What about the residential schools that some aboriginals were forced to attend? All those decisions took place before I was born. I never compelled anyone to attend a residential school. Had I been consulted, I would have opposed the idea. (Hell, I don’t even believe in compulsory education for white kids. I don’t think it’s any business of the state to tell people how to educate themselves or their children.) So why should I now be compelled to pay – through my taxes – to compensate people whom I didn’t harm? 

Today’s tax-funded compensation payments simply shift the injustice and compulsion from one group of victims to another. Taxation imposes new hardships on current generations of children and parents – including off-reserve aboriginals – who never mistreated anyone. 

Surely, it’s time to put a halt to the victimization of Canadians by the state and simply allow all of us to focus on making the best possible lives we can for ourselves. 

Hinda Chana is known to the Western Standard, but writes under a pseudonym to protect herself and property during the militant occupations taking place in eastern Ontario. 

Letters to the Editor of the Western Standard are posted under this account. Letters do not necessarily reflect the editorial position of the Western Standard or its columnists.

Opinion

MORGAN: It’s time for Joe to go

Cory Morgan writes that other politicians have been driven from office for much, much less than what Joe did.

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With news that the Calgary Police Service has asked the RCMP to begin an independent investigation into Councilor Joe Magliocca’s expense scandal, it becomes clear that it is time for Mr. Magliocca to step aside from his council seat.

Citizens have little patience for well-heeled politicians abusing expense accounts on the backs of taxpayers. In 2012, a $16 glass of orange juice expensed by Conservative cabinet minister MP Bev Oda caused such outrage that Oda eventually resigned in disgrace. It may have been small peanuts and the controversy overblown, but it was a symbol of disrespect to taxpayers, rightly or wrongly. Magliocca’s abuse of his expense account is much worse than anything Oda did.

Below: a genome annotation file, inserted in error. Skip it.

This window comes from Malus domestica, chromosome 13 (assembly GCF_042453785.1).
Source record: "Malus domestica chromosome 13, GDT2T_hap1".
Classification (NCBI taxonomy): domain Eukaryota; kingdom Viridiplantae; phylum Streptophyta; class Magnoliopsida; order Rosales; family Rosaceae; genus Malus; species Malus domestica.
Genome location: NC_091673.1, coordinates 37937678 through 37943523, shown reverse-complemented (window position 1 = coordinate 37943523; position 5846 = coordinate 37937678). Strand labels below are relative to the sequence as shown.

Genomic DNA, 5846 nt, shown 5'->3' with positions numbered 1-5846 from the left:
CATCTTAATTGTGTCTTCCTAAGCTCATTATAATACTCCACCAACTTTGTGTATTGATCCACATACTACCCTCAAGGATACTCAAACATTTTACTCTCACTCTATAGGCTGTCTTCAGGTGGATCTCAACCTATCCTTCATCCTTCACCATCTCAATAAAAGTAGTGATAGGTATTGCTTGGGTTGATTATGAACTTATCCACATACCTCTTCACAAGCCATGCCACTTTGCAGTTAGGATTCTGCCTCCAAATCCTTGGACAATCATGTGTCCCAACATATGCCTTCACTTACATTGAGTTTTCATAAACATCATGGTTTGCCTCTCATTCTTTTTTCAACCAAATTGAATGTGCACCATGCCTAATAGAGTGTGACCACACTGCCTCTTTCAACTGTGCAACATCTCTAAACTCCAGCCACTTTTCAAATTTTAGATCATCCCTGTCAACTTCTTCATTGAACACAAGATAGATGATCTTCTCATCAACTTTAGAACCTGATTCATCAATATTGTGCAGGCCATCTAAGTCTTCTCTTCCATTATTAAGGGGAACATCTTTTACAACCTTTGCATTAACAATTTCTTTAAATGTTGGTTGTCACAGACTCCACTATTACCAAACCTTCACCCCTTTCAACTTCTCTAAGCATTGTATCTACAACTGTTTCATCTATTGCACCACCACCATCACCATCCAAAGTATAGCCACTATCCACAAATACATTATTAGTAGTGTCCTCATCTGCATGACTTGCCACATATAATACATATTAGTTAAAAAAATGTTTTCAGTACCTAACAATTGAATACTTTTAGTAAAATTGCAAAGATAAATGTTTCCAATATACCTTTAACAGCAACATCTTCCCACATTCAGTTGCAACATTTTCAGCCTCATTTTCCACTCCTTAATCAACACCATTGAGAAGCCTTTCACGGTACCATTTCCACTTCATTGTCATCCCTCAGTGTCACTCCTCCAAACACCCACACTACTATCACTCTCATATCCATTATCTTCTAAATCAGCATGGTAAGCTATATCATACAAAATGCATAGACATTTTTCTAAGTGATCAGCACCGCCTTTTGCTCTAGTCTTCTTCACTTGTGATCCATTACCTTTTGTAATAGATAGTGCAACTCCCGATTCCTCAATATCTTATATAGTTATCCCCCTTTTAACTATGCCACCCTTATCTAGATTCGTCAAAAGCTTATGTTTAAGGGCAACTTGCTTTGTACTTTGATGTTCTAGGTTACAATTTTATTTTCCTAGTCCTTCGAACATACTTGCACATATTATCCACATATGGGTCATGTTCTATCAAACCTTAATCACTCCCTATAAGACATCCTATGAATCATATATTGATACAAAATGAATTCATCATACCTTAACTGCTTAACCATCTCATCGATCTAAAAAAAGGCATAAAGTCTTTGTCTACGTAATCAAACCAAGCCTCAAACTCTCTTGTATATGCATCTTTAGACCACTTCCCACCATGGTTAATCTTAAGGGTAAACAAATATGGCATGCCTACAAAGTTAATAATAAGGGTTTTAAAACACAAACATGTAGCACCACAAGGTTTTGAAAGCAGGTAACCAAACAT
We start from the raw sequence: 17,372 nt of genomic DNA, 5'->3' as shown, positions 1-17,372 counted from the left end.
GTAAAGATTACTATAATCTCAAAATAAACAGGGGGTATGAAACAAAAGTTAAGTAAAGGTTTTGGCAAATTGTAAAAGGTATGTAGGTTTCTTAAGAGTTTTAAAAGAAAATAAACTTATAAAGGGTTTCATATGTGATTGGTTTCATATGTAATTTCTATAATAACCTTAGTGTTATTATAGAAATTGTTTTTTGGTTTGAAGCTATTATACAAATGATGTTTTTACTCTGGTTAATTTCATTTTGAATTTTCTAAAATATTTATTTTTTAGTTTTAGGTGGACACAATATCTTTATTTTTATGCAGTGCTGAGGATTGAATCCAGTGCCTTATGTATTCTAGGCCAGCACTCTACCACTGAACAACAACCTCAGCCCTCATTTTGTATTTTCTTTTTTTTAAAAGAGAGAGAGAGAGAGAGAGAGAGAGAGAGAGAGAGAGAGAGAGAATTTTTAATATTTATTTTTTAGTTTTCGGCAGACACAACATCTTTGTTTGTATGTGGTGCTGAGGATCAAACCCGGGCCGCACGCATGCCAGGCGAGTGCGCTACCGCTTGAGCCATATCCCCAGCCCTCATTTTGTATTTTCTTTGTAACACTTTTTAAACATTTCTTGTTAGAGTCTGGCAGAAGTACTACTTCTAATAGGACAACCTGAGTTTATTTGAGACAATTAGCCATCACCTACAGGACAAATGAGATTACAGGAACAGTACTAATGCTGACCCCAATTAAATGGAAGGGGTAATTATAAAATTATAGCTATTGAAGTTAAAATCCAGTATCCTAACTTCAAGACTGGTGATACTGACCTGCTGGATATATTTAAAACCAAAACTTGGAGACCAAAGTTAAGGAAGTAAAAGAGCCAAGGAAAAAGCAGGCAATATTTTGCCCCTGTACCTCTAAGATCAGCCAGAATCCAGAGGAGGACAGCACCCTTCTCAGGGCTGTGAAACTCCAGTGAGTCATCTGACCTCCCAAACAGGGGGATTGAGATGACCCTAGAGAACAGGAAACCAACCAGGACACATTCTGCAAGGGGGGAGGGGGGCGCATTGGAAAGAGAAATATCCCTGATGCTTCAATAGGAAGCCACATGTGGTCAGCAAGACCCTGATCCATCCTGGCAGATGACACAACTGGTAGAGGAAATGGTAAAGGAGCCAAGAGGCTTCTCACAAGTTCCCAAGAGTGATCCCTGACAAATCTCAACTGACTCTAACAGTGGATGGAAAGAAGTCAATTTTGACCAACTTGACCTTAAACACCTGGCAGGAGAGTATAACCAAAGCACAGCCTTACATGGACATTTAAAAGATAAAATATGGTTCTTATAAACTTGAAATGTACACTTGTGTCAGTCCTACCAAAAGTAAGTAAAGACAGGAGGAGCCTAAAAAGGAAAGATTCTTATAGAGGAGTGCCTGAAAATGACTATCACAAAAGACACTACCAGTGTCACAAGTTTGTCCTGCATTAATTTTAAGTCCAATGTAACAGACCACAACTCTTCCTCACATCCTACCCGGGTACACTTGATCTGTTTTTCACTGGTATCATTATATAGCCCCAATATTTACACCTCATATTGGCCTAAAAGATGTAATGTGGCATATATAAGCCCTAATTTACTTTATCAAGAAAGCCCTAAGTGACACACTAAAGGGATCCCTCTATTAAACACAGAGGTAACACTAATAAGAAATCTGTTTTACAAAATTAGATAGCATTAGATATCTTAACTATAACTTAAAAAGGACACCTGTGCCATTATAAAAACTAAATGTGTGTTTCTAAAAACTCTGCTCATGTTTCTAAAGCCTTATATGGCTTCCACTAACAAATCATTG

This wasn’t a one-off – or even an accident – for Joe. A forensic audit concluded that there has been a pattern of personal expense abuse carried out by Magliocca for years. From room upgrades to luxury hotels, to airline seat upgrades, to what appears to be the outright fraudulent efforts to cover up the event hosting expenses by falsely adding names of attendees who were never there, it is clear that Magliocca has a serious and ongoing problem with abusing the taxpayer’s trust. Any private organization would have fired Magliocca years ago.

Conservatives are few and far between on Calgary’s city council. Councilor Joe Magliocca had been considered one of them. That makes Magliocca’s repeated and flagrant abuse of taxpayer’s dollars for his personal benefit all the more odious and damaging. Nothing undercuts calls for fiscal restraint more effectively than hypocrisy. How could or would anybody take Magliocca’s calls for the city to tighten it’s fiscal belt when he has so brazenly gorged on the taxpayer’s flesh himself?

It’s not as if Magliocca wasn’t paid enough as a counselor to begin with. With a base salary of $113,416 plus benefits and pension, along with an already generous expense policy, there was no excuse for Maglioca’s abuse his expense account so flagrantly. It is a slap in the face to taxpayers who are currently wondering how they are going to make their mortgage payments in light of ceaseless city tax increases and who can’t afford to go on vacations, much less lavish ones fully expensed by their employers.

So far Magliocca has been silent and keeping a low profile. Yes, he paid back a few thousand dollars, but that was of course only after he was caught with his hand in the cookie jar. Joe knows he can’t justify this, so I am guessing that he hopes that if he keeps his head low that this will blow over. This is not going to blow over.